We see the female figure in Chong Choon Woon’s paintings, which portray her singularly against coloured backdrops. She has been presented in various poses; she exposes (Portrait I), she shields (Portrait II), she conceals (Portrait III).

The art historian, Kenneth Clark, famously made the distinction between the naked and nude figure in art. Using this indicator, it is possible to exclaim that, despite being fully clothed, Chong’s subject exudes the fear of being exposed and her poses signify her fragility at being subject to the viewer’s gaze. Conversely, her gaze (at us) is intense and there is a haunting melancholy in her expression.

Chan’s Imbasan Baiduri I & II, on the other hand, portrays the female figure in the nude. She does not look at us, but her eyes are averted to the left of the canvas or closed instead. There is an angelic quality in her depiction (mimicking the title of the paintings) and the vertical lines of paint edging towards the bottom of the canvas lend an ethereal quality to Chan’s two paintings.

These paintings call attention to the increasing idealisation of the female figure in the media and societal expectations of how they are meant to look. Digital manipulation affords more tweaking of this preconceived image, but the figural representations by Chong and Chan present a flipside to this dilemma.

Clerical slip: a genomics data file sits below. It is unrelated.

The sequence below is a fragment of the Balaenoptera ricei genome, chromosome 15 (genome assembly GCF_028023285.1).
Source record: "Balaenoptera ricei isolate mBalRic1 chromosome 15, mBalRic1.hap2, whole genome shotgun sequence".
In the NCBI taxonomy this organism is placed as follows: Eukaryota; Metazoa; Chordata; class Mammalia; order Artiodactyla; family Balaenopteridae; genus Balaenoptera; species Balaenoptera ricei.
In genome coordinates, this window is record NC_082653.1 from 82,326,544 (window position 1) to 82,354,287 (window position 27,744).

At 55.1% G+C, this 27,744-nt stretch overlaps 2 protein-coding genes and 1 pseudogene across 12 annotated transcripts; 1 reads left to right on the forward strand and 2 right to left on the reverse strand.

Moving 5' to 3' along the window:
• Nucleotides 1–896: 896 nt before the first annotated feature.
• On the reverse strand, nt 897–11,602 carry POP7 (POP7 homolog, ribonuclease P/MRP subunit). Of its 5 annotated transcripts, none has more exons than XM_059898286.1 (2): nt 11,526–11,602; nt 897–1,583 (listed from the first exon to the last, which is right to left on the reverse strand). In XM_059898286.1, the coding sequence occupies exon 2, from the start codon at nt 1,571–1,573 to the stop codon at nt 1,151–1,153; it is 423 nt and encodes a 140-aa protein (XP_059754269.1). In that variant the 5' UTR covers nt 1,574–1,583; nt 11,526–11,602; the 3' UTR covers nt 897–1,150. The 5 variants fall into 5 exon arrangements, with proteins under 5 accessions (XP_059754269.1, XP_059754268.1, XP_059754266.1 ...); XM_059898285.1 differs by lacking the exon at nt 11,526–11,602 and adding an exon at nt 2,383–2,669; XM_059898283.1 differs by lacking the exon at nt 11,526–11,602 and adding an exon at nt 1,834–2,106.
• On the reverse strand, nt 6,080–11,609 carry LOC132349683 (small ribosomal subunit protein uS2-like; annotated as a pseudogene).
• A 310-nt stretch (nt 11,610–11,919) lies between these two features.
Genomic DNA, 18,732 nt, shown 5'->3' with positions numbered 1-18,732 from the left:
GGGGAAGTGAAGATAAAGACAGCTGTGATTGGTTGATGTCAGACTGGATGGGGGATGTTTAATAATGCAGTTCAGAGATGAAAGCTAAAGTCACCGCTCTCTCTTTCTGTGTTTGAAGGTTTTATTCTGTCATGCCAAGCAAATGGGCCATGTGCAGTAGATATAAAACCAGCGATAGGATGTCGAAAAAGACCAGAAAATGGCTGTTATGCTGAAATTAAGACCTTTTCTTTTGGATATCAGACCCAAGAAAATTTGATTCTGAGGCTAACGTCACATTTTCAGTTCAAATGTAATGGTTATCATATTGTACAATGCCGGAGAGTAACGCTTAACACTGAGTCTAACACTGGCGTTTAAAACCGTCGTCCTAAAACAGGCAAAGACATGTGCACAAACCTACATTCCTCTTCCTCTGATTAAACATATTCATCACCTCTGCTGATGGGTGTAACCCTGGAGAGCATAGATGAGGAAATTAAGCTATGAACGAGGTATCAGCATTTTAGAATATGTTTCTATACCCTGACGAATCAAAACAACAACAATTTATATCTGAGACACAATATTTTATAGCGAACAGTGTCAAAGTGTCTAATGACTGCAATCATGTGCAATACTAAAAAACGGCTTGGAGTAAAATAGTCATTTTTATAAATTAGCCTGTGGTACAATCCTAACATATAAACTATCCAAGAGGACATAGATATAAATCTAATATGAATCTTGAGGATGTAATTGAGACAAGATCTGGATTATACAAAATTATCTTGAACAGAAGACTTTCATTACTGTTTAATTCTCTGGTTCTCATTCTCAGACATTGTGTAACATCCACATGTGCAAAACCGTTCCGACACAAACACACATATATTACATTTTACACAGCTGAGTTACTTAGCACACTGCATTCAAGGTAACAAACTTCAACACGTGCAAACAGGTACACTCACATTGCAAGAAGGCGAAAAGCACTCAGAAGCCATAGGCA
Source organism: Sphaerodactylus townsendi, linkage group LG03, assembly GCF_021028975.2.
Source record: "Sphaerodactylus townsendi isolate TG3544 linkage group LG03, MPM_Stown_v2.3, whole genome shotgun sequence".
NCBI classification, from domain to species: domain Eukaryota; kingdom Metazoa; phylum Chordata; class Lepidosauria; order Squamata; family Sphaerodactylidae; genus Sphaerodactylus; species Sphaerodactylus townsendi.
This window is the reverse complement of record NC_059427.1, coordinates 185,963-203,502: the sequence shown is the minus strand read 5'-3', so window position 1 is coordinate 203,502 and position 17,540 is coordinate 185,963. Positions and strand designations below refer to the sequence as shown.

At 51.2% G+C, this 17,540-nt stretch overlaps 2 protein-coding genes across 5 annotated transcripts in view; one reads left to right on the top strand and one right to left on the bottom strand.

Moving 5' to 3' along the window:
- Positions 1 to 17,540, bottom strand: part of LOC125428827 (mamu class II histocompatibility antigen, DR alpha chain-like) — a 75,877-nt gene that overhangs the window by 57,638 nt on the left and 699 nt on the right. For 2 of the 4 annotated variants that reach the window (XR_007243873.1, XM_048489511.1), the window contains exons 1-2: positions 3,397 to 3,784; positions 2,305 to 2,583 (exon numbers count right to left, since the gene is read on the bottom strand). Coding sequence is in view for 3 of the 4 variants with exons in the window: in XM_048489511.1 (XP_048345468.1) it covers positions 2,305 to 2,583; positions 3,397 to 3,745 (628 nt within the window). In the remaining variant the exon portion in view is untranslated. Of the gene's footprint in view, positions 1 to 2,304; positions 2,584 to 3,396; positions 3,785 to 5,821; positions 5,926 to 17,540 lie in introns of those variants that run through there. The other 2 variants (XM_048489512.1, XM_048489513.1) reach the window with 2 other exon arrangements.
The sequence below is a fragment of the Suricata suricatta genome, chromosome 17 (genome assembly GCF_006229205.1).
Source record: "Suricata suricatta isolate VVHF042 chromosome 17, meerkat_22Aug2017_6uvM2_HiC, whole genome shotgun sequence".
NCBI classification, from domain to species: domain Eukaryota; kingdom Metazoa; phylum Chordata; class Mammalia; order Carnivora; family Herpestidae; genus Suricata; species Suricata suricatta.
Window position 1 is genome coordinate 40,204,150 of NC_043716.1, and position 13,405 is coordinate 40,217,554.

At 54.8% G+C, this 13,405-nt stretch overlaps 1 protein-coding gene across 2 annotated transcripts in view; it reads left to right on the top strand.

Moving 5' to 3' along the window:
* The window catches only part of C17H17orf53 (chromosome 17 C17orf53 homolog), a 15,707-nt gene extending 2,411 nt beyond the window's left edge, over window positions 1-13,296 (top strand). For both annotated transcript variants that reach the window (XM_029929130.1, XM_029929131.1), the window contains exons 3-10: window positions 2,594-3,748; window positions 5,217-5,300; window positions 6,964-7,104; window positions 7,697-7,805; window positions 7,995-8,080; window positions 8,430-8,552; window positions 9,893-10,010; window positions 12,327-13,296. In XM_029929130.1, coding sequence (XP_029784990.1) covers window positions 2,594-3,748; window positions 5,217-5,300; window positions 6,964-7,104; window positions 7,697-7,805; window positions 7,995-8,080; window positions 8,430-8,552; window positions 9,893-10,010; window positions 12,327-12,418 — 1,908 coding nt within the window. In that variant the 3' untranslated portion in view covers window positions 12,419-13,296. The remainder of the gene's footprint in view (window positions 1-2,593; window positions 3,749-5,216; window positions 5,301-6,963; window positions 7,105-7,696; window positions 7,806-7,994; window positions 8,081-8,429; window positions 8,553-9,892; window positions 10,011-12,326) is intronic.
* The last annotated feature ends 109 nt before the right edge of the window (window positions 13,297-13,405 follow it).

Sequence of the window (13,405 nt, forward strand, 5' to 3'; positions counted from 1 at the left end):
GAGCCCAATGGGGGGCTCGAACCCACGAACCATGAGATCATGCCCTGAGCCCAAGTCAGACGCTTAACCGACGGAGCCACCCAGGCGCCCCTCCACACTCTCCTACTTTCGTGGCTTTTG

The relationship of the female subject is reversed in Umi Baizurah Mahir’s painting. The female figure now stands on the other side of the canvas, as creator of the image, and it is interesting that the human figure is absent altogether in her work. In its place are a variety of symbols depicting the artist’s raw interpretation of the theme. Her painting is an exercise in semiotics and the central object – what appears to be a mechanical bird on wheels – hints at her artistic practice of creating ceramic sculptures.

More symbols surface in Ahmad Shukri’s monochrome painting, where the shadowy figure of an artist’s wooden mannequin takes centre-stage. Shukri’s painting, Tubuh Dalam Jiwa – loosely translated as “The Body in the Soul” – can be said to be emblematic of the artist himself. Schools of fish traipse across the canvas, whilst a tiger juts from behind the mannequin, representing both might and Malaysian identity.

The word “Halal” (meaning permissible or lawful) makes a cheeky appearance in the lower right-hand corner of the painting. Written in Jawi, the inclusion of this word is poignant in light of the historical anecdote regarding the absence of figurative painting within the context of our local arts education. It also seems to be a remark at the pressure we face to always be on our best conduct, and, to do things properly and lawfully.

The artist’s identity (and indeed, our own) is explored in Hamidi Hadi’s two self-portraits. In Melt, his figure looms like a ghostly presence amidst mottled swabs of light-blue paint. His facial features are not clearly defined in this painting, but appears more concrete in Berbahang.

His bright red cheeks, like glowing embers, coupled with the vigorous brushwork and the artist’s fervent gaze are demanding of the viewer. Is the artist reminding us of our complacency? What exactly is unsettling him?